Routing information is bound to VPN instances on the MCE device, and VPN instance packets are differentiated through interfaces between the MCE device and PE. The routing protocol running between the MCE device and PE can advertise VPN routing information so long as simple route configuration is performed on the MCE device and PE and VPN routing entries on the MCE device are imported into this protocol.
The MCE device and PE can use static routes, RIP, OSPF, IS-IS, or BGP to exchange routing information.
The MCE device can exchange routing information with a site in the following methods:
- Each VPN instance is bound to the corresponding static routes on the MCE device. The static routes of different VPNs are isolated even if these VPNs use overlapping address spaces.
- Each VPN instance is bound to a RIP process on the MCE device, so that routes of different VPNs can be exchanged between the MCE device and sites using different RIP processes. This ensures VPN route isolation and security.
- Each VPN instance is bound to an OSPF process on the MCE device to isolate the routes of different VPNs.
- Using IS-IS to advertise VPN routes between the MCE device and sites is similar to that using OSPF. Each VPN instance is bound to an IS-IS process.
- When BGP is used to advertise VPN routes between the MCE device and sites, a BGP peer needs to be configured for each VPN instance and the IGP routes of each VPN instance need to be imported into BGP on the MCE device.
What Are the Application Scenarios of MCE?
MCE Application on a Campus Network
On a campus network, BGP/MPLS IPv6 VPN can be used to isolate users. However, the number of users to be isolated is often limited in this situation. If PEs and Ps are still deployed, the deployment will be complex, driving up maintenance costs.
In this case, MCE can be used. As shown in the following figure, MCE is deployed on access-layer devices of the campus network, so that these devices function as MCE devices to connect to multiple VPNs and carry users' VPN routes. VPN routes can be directly transmitted to the peer MCE device for route exchange without the need of the carrier network.
MCE campus network
This networking offers the following benefits:
- Simplified configuration: MPLS and MP-BGP do not need to be configured.
- Reduced costs: PEs and Ps do not need to be deployed.
The method of deploying MCE on a campus network is as follows:
- MCE1 and MCE2 serve as CEs for each other. Bind the links between MCE1 and MCE2 to the corresponding VPNs and configure the same routing protocol on the two ends of each link.
- Bind the links between each MCE device and site to the corresponding VPNs and configure the same routing protocol on the two ends of each link.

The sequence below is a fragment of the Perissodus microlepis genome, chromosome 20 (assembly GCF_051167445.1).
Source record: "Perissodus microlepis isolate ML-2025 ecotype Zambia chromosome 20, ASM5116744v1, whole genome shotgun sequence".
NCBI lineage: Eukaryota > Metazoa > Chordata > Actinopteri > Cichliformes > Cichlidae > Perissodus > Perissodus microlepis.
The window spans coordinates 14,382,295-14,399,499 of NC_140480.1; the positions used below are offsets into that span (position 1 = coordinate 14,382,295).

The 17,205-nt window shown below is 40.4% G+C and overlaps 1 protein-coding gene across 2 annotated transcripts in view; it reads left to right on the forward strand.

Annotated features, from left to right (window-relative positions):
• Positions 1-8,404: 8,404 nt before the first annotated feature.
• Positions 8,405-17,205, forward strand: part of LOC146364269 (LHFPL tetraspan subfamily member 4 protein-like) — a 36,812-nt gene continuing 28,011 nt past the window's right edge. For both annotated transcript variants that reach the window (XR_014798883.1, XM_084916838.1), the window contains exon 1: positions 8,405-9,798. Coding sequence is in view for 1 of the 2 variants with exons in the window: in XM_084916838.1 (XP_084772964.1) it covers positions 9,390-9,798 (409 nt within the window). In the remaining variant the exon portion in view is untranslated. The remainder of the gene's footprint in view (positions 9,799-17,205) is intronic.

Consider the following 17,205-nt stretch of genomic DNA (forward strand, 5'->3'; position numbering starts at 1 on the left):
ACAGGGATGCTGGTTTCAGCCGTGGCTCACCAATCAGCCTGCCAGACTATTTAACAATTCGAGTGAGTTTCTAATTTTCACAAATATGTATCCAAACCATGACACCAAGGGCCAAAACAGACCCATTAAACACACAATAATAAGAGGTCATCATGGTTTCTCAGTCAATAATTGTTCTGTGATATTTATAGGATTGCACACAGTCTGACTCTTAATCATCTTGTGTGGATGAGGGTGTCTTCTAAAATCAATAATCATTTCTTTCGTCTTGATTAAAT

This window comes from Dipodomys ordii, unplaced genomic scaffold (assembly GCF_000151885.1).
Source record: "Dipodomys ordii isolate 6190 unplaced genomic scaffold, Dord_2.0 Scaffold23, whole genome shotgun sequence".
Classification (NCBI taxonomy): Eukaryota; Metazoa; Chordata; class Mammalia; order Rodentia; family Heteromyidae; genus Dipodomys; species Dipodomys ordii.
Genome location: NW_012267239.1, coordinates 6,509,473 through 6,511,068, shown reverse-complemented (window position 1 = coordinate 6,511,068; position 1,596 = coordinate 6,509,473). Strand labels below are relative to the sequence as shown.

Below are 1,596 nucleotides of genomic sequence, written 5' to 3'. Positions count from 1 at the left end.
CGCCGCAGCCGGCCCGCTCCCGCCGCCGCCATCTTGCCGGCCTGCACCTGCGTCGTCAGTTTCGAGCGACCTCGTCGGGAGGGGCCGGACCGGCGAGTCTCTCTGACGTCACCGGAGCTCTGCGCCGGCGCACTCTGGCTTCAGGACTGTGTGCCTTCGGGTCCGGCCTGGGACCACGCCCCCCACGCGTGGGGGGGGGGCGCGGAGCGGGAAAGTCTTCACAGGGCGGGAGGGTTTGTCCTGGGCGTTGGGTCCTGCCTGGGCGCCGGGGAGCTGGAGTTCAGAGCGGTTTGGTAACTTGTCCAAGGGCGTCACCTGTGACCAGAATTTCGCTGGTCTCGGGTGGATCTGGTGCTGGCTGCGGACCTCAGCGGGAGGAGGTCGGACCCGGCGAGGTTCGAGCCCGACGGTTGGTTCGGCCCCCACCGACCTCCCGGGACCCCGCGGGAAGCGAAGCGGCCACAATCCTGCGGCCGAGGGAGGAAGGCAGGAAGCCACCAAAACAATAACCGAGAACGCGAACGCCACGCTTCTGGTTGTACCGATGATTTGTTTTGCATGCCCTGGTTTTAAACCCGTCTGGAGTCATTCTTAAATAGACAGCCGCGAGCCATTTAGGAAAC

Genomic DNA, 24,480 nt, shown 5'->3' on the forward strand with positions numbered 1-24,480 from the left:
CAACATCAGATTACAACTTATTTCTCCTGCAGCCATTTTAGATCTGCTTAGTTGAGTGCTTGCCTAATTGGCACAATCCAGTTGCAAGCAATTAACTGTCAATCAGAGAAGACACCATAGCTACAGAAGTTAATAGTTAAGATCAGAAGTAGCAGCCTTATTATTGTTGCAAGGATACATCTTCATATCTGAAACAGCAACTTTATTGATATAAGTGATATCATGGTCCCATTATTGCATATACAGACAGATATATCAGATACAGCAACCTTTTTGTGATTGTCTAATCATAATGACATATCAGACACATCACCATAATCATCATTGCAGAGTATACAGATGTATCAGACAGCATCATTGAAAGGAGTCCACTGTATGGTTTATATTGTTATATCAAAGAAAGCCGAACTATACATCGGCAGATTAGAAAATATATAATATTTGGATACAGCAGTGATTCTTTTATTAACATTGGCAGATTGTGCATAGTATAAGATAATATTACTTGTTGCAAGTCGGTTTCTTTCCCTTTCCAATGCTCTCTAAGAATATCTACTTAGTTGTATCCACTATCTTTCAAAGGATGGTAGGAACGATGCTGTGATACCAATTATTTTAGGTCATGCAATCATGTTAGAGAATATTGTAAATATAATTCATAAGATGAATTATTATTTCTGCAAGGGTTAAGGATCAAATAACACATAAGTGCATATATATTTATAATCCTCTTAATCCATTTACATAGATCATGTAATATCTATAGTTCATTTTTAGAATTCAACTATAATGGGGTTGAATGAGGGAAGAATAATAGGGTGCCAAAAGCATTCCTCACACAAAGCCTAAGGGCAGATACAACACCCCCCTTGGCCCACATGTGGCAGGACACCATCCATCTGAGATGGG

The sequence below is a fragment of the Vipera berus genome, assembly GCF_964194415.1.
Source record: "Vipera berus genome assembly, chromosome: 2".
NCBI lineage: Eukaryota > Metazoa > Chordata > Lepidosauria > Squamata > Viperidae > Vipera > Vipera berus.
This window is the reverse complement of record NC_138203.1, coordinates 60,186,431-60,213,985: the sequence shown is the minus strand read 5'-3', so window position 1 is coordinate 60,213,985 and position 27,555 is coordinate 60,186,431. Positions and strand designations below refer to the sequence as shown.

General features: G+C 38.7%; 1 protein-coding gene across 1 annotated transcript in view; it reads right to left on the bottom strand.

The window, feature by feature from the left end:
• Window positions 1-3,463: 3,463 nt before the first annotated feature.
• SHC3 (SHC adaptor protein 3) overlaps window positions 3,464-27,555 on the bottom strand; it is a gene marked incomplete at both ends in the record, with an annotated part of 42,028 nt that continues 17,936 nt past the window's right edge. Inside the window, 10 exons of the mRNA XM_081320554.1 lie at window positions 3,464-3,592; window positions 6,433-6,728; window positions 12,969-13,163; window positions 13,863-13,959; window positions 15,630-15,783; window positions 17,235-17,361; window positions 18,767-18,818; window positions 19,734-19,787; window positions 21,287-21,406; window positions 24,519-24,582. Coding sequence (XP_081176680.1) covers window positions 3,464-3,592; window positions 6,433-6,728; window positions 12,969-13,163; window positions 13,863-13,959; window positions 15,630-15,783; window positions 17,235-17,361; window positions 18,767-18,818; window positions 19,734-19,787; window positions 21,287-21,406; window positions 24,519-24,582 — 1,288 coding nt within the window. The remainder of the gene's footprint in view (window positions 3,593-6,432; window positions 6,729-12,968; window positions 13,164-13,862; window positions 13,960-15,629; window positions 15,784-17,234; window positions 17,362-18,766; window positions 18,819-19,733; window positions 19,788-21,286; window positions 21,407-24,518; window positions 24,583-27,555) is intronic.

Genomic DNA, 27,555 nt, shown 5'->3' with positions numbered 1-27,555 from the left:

If the routing protocol running between an MCE device and a site is different from that running between MCE devices, configure route import. The route type can be static route, RIPng, OSPFv3, IS-ISv6, or BGP4+. Determine which one to use according to the actual situation.
- Site2 sends a packet destined for Site1 to MCE2 based on the local routing and forwarding table.
- Upon receipt, MCE2 searches the corresponding VPN routing and forwarding table based on the inbound interface of the packet and forwards the packet to MCE1.
- Upon receipt, MCE1 searches the corresponding VPN routing and forwarding table based on the inbound interface of the packet and forwards the packet to Site1.
- Upon receipt, Site1 checks the destination address of the packet and processes this packet normally after finding that the destination address is itself.
Application of MCE on a Data Center Network
Data center network devices can be divided into four layers: egress layer, core layer, aggregation layer, and access layer. The egress layer forwards incoming and outgoing traffic of the data center at a high speed. The core layer forwards data traffic of different aggregation layers at a high speed. The aggregation layer provides functions such as gateway redundancy, load balancing, and firewall for servers. The access layer provides high-density network interfaces for data center servers.
MCE data center network
On a data center network, MCE is deployed on core switches to reduce the number of required CEs and simplify networking.
- Configure a different VPN instance for each service on core-layer devices.
- Bind each interface of a core-layer device to the corresponding VPN instance.
- Configure egress-layer devices (functioning as PEs) to connect to core-layer devices and bind interfaces used by egress-layer devices to connect to core-layer devices to the corresponding VPN instances.
- Deploy a routing protocol for egress-layer devices to communicate with core-layer devices.
- Author： Luo Haiyan
- Updated on： 2021-11-18
- Views： 4738